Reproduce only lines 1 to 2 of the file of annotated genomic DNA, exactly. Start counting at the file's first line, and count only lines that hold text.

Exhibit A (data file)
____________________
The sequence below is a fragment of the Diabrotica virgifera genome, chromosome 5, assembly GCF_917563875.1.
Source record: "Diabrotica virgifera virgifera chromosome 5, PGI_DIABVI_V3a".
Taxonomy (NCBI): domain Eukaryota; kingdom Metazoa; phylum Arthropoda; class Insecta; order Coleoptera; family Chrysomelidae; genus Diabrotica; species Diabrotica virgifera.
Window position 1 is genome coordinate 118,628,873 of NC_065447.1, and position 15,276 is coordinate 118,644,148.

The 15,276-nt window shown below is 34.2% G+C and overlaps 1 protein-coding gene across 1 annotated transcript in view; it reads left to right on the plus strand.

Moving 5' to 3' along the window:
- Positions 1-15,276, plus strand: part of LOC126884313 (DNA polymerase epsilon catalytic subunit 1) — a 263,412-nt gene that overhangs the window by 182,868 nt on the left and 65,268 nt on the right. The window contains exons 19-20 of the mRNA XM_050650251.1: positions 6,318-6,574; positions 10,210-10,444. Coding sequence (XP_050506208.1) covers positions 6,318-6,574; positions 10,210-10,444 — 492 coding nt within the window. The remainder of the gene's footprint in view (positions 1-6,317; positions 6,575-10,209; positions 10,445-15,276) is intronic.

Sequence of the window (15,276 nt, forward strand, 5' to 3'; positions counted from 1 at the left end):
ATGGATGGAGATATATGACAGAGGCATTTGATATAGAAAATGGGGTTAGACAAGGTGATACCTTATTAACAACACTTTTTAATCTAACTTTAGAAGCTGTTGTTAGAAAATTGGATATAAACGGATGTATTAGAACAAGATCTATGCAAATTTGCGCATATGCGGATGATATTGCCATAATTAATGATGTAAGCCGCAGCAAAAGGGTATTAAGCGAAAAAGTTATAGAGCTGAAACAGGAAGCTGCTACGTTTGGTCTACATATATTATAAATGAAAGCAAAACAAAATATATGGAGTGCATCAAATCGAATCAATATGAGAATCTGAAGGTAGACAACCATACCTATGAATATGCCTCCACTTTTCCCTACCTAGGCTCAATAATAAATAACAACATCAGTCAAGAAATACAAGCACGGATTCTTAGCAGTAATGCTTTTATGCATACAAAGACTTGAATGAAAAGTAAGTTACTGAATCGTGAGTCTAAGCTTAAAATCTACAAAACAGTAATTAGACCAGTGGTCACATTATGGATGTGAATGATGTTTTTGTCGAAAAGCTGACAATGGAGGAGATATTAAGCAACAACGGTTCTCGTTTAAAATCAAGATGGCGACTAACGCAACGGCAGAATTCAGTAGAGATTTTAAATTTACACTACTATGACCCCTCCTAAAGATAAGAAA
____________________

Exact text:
The sequence below is a fragment of the Diabrotica virgifera genome, chromosome 5, assembly GCF_917563875.1.
Source record: "Diabrotica virgifera virgifera chromosome 5, PGI_DIABVI_V3a".